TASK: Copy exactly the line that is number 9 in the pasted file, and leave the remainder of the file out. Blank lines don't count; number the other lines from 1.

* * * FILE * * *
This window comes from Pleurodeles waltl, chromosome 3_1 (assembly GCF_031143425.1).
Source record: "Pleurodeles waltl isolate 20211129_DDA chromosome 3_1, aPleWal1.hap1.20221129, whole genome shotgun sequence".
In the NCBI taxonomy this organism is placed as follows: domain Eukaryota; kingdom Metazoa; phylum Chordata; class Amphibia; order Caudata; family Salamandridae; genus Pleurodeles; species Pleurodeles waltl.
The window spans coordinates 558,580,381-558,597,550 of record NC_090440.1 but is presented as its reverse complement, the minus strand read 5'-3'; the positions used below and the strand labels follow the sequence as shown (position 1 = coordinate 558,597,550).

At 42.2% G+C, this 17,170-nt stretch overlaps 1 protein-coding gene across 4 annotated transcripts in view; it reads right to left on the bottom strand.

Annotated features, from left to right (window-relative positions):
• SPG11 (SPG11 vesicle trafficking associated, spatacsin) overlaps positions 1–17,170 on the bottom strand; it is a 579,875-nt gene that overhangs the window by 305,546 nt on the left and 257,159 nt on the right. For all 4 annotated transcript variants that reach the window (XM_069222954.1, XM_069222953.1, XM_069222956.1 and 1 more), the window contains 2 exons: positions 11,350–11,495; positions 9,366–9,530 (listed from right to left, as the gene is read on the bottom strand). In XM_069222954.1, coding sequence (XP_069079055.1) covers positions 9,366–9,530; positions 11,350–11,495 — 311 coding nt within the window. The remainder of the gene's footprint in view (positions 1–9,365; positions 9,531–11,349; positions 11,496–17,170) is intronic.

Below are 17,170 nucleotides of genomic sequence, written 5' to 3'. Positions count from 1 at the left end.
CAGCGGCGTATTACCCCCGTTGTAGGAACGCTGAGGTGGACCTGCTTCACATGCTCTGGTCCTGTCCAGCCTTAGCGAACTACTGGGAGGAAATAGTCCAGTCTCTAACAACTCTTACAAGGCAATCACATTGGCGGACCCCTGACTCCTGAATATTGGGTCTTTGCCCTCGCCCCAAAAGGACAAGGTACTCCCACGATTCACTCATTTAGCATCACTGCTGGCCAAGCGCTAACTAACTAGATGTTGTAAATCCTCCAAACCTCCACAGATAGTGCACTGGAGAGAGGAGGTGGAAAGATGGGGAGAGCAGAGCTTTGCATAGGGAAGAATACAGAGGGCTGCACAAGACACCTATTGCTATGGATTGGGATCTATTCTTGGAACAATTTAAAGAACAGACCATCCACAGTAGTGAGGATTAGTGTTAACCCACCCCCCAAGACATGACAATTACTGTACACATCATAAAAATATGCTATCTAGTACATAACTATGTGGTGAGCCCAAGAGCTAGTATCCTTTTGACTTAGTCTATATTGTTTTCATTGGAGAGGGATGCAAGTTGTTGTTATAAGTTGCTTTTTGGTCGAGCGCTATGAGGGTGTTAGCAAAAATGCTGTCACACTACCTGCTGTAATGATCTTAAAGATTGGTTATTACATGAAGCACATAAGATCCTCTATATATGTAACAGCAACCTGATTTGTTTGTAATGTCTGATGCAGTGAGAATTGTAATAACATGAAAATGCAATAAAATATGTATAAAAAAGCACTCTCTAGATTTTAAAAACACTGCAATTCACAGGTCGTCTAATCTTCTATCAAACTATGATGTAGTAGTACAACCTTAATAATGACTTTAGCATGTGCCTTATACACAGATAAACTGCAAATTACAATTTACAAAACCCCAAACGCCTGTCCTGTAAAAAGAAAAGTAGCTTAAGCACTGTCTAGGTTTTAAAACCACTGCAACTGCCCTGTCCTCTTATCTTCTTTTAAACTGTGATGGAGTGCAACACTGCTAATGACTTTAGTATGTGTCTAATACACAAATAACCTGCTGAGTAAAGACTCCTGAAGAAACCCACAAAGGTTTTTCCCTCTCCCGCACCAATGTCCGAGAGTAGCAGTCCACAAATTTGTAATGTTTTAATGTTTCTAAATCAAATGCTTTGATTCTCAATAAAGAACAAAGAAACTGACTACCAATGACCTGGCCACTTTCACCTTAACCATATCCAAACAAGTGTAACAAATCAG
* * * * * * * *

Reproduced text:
CAGCGGCGTATTACCCCCGTTGTAGGAACGCTGAGGTGGACCTGCTTCACATGCTCTGGTCCTGTCCAGCCTTAGCGAACTACTGGGAGGAAATAGTCCAGTCTCTAACAACTCTTACAAGGCAATCACATTGGCGGACCCCTGACTCCTGAATATTGGGTCTTTGCCCTCGCCCCAAAAGGACAAGGTACTCCCACGATTCACTCATTTAGCATCACTGCTGGCCAAGCGCTAACTAACTAGATGTTGTAAATCCTCCAAACCTCCACAGATAGTGCACTGGAGAGAGGAGGTGGAAAGATGGGGAGAGCAGAGCTTTGCATAGGGAAGAATACAGAGGGCTGCACAAGACACCTATTGCTATGGATTGGGATCTATTCTTGGAACAATTTAAAGAACAGACCATCCACAGTAGTGAGGATTAGTGTTAACCCACCCCCCAAGACATGACAATTACTGTACACATCATAAAAATATGCTATCTAGTACATAACTATGTGGTGAGCCCAAGAGCTAGTATCCTTTTGACTTAGTCTATATTGTTTTCATTGGAGAGGGATGCAAGTTGTTGTTATAAGTTGCTTTTTGGTCGAGCGCTATGAGGGTGTTAGCAAAAATGCTGTCACACTACCTGCTGTAATGATCTTAAAGATTGGTTATTACATGAAGCACATAAGATCCTCTATATATGTAACAGCAACCTGATTTGTTTGTAATGTCTGATGCAGTGAGAATTGTAATAACATGAAAATGCAATAAAATATGTATAAAAAAGCACTCTCTAGATTTTAAAAACACTGCAATTCACAGGTCGTCTAATCTTCTATCAAACTATGATGTAGTAGTACAACCTTAATAATGACTTTAGCATGTGCCTTATACACAGATAAACTGCAAATTACAATTTACAAAACCCCAAACGCCTGTCCTGTAAAAAGAAAAGTAGCTTAAGCACTGTCTAGGTTTTAAAACCACTGCAACTGCCCTGTCCTCTTATCTTCTTTTAAACTGTGATGGAGTGCAACACTGCTAATGACTTTAGTATGTGTCTAATACACAAATAACCTGCTGAGTAAAGACTCCTGAAGAAACCCACAAAGGTTTTTCCCTCTCCCGCACCAATGTCCGAGAGTAGCAGTCCACAAATTTGTAATGTTTTAATGTTTCTAAATCAAATGCTTTGATTCTCAATAAAGAACAAAGAAACTGACTACCAATGACCTGGCCACTTTCACCTTAACCATATCCAAACAAGTGTAACAAATCAG